We cannot ignore the present crisis. But might I suggest that while we practice “safe distancing” and conscientious hand washing, that we use some of the extra time we may have to feed our souls. If you have not begun a daily reading of the Bible, do that. You may not make it all the way through this year, but you might just develop a habit that will change your life. Set aside a time for prayer and mention by name all those in our family you know. Phone a friend – perhaps one you haven’t connected with in a while. Use your time for something good.
Watching TV, listening to the news (for hours on end) will not make you a better person, may make you feel anxious and rob you of faith and will certainly waste precious time.
By the way: McGarvey’s became one of the most widely used commentaries on the book of Acts in the 19th and early 20th centuries.
On October 31, 1517 Martin Luther nailed 95 challenges to the Catholic Church to the Castle Church door in Wittenburg, Germany. Most historians cite that as the beginning of what became known as the Reformation.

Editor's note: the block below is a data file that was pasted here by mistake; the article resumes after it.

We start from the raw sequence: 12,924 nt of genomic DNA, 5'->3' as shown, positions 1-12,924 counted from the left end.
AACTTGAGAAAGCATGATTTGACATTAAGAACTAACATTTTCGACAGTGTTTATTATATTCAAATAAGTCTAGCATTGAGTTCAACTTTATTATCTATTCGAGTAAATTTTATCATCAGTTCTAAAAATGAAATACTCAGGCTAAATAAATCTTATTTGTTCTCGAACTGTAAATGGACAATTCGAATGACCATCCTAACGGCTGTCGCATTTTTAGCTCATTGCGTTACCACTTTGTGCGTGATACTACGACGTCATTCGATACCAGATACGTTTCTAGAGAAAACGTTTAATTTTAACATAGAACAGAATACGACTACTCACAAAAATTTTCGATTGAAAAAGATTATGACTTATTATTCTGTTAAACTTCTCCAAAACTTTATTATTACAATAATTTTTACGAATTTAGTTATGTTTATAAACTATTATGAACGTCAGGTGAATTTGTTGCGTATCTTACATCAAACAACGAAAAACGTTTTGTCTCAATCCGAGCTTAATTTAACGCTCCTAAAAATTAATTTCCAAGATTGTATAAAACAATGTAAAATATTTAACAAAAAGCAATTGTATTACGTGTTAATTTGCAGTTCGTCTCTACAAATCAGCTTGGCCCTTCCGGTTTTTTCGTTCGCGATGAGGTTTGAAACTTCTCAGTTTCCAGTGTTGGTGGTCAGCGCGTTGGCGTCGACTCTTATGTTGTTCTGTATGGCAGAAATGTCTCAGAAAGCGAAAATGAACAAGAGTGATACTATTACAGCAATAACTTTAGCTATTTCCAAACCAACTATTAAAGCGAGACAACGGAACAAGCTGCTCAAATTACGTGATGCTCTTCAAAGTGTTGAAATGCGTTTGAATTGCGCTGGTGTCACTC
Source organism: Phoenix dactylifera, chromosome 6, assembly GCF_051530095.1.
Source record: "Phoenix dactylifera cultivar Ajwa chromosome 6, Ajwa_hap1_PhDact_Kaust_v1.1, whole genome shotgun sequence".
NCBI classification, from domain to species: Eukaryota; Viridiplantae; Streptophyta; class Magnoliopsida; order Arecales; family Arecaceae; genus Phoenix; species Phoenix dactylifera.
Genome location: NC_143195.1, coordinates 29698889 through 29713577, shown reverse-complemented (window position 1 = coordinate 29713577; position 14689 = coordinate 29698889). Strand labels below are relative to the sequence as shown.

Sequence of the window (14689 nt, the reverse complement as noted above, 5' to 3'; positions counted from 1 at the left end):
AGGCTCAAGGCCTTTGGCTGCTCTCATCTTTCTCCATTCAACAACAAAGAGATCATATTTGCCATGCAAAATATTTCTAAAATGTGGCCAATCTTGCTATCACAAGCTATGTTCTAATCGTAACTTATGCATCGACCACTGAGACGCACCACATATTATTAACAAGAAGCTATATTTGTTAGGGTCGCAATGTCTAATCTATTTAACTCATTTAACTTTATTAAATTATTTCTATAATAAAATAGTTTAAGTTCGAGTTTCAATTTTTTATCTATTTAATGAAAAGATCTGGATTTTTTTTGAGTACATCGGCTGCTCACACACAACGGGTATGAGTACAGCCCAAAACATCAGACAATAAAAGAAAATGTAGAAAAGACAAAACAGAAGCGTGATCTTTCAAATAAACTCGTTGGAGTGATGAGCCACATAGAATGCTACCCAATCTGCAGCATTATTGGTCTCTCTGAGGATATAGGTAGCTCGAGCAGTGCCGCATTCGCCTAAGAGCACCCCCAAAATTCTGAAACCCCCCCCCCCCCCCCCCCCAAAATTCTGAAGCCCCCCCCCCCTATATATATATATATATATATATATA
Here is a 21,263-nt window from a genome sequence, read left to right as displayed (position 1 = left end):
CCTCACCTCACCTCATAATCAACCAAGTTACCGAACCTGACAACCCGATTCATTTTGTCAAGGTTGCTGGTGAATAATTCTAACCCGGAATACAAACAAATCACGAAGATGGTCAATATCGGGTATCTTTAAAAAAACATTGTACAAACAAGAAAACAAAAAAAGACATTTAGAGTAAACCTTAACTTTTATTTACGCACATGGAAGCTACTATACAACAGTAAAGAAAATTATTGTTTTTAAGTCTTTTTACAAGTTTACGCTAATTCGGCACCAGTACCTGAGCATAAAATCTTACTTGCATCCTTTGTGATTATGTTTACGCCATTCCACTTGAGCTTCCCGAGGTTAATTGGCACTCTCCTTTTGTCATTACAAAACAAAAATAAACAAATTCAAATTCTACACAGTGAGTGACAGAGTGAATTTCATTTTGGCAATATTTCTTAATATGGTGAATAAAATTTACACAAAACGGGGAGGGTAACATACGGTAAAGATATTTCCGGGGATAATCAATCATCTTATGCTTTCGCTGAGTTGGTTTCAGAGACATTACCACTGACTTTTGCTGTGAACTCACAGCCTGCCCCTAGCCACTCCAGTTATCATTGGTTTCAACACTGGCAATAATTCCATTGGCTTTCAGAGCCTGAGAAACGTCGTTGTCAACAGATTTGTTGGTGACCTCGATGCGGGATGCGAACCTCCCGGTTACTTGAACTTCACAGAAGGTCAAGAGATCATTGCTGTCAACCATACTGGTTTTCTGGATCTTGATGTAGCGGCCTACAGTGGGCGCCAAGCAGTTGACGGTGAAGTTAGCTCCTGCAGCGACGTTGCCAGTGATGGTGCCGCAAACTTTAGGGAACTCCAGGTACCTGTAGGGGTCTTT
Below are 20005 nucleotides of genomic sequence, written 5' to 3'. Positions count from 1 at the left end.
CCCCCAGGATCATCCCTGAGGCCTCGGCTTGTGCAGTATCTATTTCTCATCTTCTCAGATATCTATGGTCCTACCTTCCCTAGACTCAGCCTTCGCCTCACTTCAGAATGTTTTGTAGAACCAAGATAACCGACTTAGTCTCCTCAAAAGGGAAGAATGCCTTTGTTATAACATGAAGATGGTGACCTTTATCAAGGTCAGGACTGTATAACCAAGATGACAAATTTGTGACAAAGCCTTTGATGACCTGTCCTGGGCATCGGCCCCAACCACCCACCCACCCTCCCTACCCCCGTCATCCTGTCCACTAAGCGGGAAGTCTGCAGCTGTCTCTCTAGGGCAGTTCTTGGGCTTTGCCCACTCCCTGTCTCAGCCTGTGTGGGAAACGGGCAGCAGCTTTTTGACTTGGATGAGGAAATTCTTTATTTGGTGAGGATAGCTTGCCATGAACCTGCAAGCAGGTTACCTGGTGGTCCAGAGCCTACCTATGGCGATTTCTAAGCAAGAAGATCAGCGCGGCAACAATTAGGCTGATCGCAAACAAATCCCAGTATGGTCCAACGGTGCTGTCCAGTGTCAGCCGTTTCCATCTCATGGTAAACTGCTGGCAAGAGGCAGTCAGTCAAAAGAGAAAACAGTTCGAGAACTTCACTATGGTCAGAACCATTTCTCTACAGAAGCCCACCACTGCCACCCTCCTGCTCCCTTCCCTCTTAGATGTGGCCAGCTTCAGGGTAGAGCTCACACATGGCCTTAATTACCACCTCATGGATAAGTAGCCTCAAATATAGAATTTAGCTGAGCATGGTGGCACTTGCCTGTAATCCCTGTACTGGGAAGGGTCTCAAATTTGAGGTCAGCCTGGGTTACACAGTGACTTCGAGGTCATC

Luther felt he was in uncharted territory, but he was determined to lead the Church he loved out of her worldliness into spirituality.
All did not go well.
Luther was tried and excommunicated in 1521. His life was in danger. Though Luther was trying to reform the Church, once he revolted, others felt free to do the same. What followed was, for many, excommunication, persecution, and execution. Luther felt deep responsibility and wrestled with deep depression.
If all that weren’t enough, in August of 1527 the black plague re-emerged in Germany and in August, struck his town of Wittenberg. The healthy and wealthy fled. Luther and his family stayed and ministered to the sick. Luther’s son contracted the disease but recovered. His pregnant wife also contracted the disease and recovered, but their newborn daughter, weakened in utero, died at the age of five months. It was during this time Luther wrote his most famous hymn based on Psalm 46:
A mighty fortress is our God, a bulwark never failing.
Our helper He amidst the flood of mortal ills prevailing.
Covid-19 is not the Black Plague, but like the Black Plague, it is a “mortal ill.” By all means, be wise and be careful. Wash your hands, and if you are sick, stay away from people who are well. But keep this in mind: our hope is not in any of these precautions, but in the Lord of Hosts. As Luther wrote in verse 2
Did we in our own strength confide, our striving would be losing
Were not the right Man on our side, the Man of God’s own choosing
Dost ask who that may be? Christ Jesus, it is He
The Lord of hosts His name, from age to age the same
And He must win the battle.
“And he answered them, ‘To you it has been given to know the secrets of the kingdom of heaven, but to them it has not been given.’” (Matthew 13:11).